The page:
SPRINGFIELD — Illinois House Republicans repeated their position that the state can balance its budget next year without the tax increases sought by Gov. J.B. Pritzker.
At the same time, the Republicans said they are open to ideas like placing an assessment on the health insurance industry and legalizing sports betting as a way to generate revenue that will reduce the need for budget cuts.
"We have the money to balance the budget with no new taxes or tax increases," said House Republican Leader Jim Durkin of Western Springs.
The reason is that tax collections in April came in much higher than was predicted by either Pritzker's budget office or the legislature's forecasters. The state collected $1.5 billion more in income taxes than expected and financial forecasters said the state will continue to do better than expected in the 2020 fiscal year that starts July 1.
"These additional tax revenues have been verified by the governor's budget office, the Department of Revenue and the (legislature's) Commission on Government Forecasting and Accountability," Durkin said. "These numbers don't come out of a Republican think tank."
Pritzker wants to use this year's windfall to help close a deficit in the current year's budget. He wants to use the additional money expected next year to pay down the state's pension debt which will allow the governor to postpone his idea of stretching out the pension payment plan by seven years. The move would have freed up money to spend on other programs but shortchanged the pensions by billions of dollars.
In a response, Pritzker spokeswoman Jordan Abudayyeh said the governor is using the windfall prudently in closing the deficit in this year's budget and applying money next year to the pensions.
"One good month does not mean that Illinois can walk away from our financial obligations or start spending money twice," she said. "That's the shortsighted thinking that got us here in the first place."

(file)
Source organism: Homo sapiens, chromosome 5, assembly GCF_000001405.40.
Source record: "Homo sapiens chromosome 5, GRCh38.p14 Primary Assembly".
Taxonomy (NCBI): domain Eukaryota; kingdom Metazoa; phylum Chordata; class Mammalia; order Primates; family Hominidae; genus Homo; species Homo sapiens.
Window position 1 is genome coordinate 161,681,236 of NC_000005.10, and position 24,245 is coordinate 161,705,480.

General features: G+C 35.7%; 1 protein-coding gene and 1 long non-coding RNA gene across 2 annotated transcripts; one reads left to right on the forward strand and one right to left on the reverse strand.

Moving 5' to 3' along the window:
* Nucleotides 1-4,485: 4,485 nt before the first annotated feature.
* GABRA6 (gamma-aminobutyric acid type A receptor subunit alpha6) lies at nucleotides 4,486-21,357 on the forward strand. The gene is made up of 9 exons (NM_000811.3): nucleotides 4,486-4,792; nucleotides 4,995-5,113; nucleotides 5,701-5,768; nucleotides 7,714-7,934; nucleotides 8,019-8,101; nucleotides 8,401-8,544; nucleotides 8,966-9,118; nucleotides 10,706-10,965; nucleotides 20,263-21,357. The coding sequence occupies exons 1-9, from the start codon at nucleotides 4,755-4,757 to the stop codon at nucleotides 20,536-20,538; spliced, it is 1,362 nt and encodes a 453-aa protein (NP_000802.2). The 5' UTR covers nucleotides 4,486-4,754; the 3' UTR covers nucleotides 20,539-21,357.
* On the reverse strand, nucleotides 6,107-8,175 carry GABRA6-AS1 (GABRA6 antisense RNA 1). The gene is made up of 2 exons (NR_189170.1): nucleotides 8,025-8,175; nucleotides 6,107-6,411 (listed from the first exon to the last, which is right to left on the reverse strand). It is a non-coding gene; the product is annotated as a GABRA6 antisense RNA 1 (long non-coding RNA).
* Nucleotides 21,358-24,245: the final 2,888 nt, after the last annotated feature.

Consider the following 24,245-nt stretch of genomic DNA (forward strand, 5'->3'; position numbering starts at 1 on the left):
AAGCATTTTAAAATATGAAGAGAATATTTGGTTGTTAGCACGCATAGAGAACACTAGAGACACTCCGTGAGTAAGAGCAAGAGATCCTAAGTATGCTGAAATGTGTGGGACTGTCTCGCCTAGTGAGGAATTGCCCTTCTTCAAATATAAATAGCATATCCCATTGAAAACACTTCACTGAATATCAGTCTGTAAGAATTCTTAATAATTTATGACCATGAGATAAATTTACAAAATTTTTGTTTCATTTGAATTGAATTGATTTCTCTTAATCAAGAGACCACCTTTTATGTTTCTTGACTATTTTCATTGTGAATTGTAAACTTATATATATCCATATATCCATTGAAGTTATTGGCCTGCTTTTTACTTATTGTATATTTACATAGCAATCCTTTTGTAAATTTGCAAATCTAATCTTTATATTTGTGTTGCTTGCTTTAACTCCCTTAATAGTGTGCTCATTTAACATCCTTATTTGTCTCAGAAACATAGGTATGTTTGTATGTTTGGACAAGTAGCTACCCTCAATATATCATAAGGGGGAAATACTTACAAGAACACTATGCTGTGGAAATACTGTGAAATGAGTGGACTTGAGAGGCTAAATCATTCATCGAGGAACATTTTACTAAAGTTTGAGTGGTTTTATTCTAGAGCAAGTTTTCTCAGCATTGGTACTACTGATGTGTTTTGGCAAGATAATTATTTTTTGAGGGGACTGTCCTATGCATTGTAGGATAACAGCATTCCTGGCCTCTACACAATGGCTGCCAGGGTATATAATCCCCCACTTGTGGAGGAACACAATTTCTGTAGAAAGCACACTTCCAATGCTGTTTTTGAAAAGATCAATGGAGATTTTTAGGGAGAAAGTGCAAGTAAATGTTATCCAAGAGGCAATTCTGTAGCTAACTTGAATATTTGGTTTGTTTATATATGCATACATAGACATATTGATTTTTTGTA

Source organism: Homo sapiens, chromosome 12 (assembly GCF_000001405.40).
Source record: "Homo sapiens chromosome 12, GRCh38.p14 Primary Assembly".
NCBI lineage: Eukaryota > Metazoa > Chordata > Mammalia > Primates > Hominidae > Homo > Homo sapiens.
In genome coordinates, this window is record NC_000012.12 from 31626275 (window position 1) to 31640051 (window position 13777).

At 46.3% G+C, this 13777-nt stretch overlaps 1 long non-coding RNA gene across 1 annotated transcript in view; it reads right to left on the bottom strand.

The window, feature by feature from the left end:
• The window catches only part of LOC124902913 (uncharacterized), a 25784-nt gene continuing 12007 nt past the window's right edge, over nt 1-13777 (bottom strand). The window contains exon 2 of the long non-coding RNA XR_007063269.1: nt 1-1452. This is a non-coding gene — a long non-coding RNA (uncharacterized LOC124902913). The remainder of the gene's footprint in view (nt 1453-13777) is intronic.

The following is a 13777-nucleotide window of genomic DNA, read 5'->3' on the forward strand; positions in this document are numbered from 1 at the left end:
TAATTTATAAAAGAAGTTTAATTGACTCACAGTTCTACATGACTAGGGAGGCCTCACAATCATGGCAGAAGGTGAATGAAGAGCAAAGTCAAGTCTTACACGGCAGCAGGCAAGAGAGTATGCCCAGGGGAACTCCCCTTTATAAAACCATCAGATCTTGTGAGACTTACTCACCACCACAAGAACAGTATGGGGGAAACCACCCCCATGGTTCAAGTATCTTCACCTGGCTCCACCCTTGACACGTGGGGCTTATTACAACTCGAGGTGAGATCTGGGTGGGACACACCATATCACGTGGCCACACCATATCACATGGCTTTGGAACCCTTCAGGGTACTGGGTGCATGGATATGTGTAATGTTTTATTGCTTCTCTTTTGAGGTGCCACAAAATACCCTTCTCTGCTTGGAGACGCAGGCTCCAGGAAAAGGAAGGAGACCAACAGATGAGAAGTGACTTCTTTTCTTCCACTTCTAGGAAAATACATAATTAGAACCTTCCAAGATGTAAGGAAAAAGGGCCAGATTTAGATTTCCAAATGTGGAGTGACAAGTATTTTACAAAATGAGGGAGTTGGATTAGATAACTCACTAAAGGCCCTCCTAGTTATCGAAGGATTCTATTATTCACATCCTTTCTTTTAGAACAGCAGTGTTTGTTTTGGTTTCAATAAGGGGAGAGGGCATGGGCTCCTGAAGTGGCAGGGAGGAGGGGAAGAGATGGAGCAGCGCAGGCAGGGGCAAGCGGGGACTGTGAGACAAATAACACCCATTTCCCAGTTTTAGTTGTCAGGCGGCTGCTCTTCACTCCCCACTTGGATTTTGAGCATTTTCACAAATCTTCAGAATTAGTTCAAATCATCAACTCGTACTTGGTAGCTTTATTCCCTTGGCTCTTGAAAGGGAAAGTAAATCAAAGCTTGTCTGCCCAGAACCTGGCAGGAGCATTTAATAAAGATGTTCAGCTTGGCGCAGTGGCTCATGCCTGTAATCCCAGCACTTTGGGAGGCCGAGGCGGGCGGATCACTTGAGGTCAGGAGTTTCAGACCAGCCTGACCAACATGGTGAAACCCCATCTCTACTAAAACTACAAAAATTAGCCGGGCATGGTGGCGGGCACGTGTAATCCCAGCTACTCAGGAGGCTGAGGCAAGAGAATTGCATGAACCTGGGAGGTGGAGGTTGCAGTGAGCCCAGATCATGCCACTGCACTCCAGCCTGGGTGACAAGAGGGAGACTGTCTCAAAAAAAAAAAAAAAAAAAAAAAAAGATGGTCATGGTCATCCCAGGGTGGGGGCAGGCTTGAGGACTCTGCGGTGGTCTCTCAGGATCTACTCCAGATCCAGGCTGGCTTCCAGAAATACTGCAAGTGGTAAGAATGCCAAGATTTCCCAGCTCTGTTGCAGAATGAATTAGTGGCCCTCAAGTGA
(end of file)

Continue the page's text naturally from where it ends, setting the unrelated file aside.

Moreover, she said, the state owes more than $134 billion in pension debt and is still staring at billions in an overdue backlog of bills.
The Republicans also have a beef with House Democrats who have prepared draft budget proposals that cut 6 percent to 10 percent in state agencies. The cuts were required because Democratic negotiators used conservative revenue estimates and also took money off the top for bond payments, employee health insurance and pensions.
Rep. Tom Demmer, R-Dixon, said the revenue windfall makes those kinds of cut unnecessary. In addition, he said Republicans are willing to consider ideas that could produce an additional $2.6 billion in revenue for the state, from things like sports betting, the health insurance assessment and a delinquent tax amnesty. The Republicans remain adamantly opposed to the idea of a graduated state income tax that Pritzker wants.
"House Republicans have identified methods of being able to support critical spending and critical state services without tax increases," he said. "The prospect of significant budget cuts, draconian cuts, of slashing services has been used to advance a political agenda of supporting a graduated income tax increase."
The Republicans said they'd like to work this out with Pritzker and Democratic leaders, but they said the governor and leaders have met only twice this year.
Abudayyeh said Pritzker has had regular discussions with leaders of both parties in a variety of settings.
"He's always willing to sit down with leaders, in any format they prefer, to work together on issues that improve our finances," she said. "The leaders know the best way to request a meeting is to call the governor and ask."
Abudayyeh said Pritzker has had nearly two dozen individual meetings with leaders not counting eight cocktail parties he's hosted at the Governor's Mansion.
House Majority Leader Greg Harris of Chicago said the House Democrats were merely being cautious in crafting a spending plan.
"I think it's really important to have waited this long to make sure we have the numbers right," he said. "The one thing we don't want to do as we move forward in closing out FY 19 and moving into FY 20 is use one-time revenues as a basis for ongoing budgeting."
He said a number of budget challenges remain such as fully funding the school aid formula, providing adequate funding for colleges and universities, helping human services agencies cope with the higher minimum wage and providing more money for the troubled Department of Children and Family Services.